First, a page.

High Court allows RICO suits against pro-lifers

March 12, 1994 by  
Filed under Catalyst Online, Features

The Supreme Court has ruled that abortion clinics may use the federal racketeering law against pro-life activists who demonstrate at abortion clinics. The unanimous decision, written by Chief Justice William Rehnquist, was condemned by pro-lifers around the country.

A federal appeals court in Chicago had dismissed the case, National Organization of Women v. Scheidler; ruling that the Racketeer-Influenced and Corrupt Organizations Act (RICO) applied only when defendants’ activities were motivated by economic gain.

The high court disagreed, stating that the language of RICO as written and passed by Congress was unambiguous and did not include the requirement of economic motive.

Although RICO was originally intended as a tool to fight organized crime, the law has been used in a wide variety of contexts having no relation to organized crime. The court has frequently expressed its concern about this expansion of RICO, but it has stated that it is up to Congress rather than the judiciary to limit the use of the law.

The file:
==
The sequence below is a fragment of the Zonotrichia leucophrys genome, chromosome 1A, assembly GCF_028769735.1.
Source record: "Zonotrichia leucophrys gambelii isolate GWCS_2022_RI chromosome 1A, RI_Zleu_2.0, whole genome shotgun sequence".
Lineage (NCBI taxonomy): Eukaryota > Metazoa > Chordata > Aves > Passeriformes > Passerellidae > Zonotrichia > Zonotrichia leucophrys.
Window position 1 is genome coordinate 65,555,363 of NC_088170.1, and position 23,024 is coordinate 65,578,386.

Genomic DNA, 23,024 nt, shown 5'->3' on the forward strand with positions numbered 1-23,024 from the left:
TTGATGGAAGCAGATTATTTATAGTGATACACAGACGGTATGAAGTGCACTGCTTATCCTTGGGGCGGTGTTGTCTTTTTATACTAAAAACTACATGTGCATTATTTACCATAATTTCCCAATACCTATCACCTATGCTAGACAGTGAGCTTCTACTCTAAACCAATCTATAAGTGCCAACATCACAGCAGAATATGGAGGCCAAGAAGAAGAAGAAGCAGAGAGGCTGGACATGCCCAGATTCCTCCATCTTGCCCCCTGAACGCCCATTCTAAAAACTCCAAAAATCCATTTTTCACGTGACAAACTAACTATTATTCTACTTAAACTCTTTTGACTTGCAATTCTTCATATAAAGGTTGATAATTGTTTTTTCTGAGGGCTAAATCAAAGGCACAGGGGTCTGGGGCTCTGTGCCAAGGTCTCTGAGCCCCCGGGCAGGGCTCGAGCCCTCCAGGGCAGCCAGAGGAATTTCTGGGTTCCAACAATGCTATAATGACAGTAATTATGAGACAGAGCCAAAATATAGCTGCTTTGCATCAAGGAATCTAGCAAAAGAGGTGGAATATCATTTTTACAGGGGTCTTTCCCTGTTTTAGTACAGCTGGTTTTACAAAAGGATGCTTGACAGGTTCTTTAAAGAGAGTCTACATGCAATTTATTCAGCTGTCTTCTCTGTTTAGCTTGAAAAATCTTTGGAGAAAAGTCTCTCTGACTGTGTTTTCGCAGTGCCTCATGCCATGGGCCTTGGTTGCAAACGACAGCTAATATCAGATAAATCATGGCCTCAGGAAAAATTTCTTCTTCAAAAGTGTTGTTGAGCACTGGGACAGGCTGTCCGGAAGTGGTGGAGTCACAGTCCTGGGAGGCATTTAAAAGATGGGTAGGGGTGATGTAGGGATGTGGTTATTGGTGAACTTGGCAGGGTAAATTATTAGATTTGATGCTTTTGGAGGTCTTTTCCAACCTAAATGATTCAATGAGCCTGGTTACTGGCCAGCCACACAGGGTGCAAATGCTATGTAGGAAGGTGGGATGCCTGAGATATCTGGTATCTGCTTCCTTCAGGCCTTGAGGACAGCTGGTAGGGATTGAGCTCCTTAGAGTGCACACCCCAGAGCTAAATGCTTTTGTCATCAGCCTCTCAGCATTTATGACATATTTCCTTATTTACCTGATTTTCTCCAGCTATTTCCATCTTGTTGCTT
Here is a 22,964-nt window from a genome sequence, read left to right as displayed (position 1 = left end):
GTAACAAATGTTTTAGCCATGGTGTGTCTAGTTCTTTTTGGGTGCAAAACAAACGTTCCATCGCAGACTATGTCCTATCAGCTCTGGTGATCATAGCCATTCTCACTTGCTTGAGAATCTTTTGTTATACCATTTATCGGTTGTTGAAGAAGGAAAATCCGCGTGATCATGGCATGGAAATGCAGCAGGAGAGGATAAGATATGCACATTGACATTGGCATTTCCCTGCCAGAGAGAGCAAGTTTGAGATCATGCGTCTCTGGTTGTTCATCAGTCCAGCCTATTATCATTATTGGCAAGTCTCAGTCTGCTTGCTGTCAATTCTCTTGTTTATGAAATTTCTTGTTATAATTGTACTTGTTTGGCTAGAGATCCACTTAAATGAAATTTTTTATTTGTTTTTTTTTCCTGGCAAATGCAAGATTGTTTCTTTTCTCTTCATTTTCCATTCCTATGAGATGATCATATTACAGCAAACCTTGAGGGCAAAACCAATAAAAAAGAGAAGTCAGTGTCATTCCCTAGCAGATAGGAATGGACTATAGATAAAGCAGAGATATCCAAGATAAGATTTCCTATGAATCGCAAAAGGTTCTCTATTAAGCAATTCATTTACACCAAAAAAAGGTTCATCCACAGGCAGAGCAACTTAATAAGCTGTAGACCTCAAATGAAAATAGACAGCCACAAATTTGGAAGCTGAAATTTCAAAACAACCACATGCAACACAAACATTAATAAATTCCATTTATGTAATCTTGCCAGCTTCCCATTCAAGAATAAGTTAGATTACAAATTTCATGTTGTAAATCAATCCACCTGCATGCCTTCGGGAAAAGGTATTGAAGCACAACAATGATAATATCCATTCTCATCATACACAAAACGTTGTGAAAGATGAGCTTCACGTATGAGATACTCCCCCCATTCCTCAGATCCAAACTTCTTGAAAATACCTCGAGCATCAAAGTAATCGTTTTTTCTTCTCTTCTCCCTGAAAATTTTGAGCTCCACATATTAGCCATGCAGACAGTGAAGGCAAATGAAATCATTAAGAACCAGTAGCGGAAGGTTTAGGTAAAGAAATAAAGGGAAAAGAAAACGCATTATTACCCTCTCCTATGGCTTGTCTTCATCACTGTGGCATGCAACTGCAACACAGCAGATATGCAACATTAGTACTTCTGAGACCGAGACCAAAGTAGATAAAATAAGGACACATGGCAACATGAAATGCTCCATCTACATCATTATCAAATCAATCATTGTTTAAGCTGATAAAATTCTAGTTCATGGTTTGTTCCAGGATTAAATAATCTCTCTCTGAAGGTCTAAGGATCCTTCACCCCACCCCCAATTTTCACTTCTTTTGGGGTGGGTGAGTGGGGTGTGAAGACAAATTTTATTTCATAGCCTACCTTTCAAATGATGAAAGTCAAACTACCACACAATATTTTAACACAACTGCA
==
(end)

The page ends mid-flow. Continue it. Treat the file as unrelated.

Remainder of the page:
The defendants argued before the Court that allowing RICO suits against clinic protestors would have the effect of infringing on the free speech rights of peaceful demonstrators and limiting legitimate political protest.

In a separate opinion concurring in the judgment, Justice David Souter, joined by Justice Kennedy, emphasized that the Court’s decision did not bar First Amendment challenges to the application of RICO in particular cases and cautioned lower courts applying RICO to be aware of the First Amendment interests that could be endangered. “Legitimate free-speech claims may be raised and addressed in individual RICO cases as they arise,” wrote Justice Souter, “and even in a case where a RICO violation has been validly established, the First Amendment may limit the relief that can be granted against an organization otherwise engaging in protected expression.”


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Written by Bill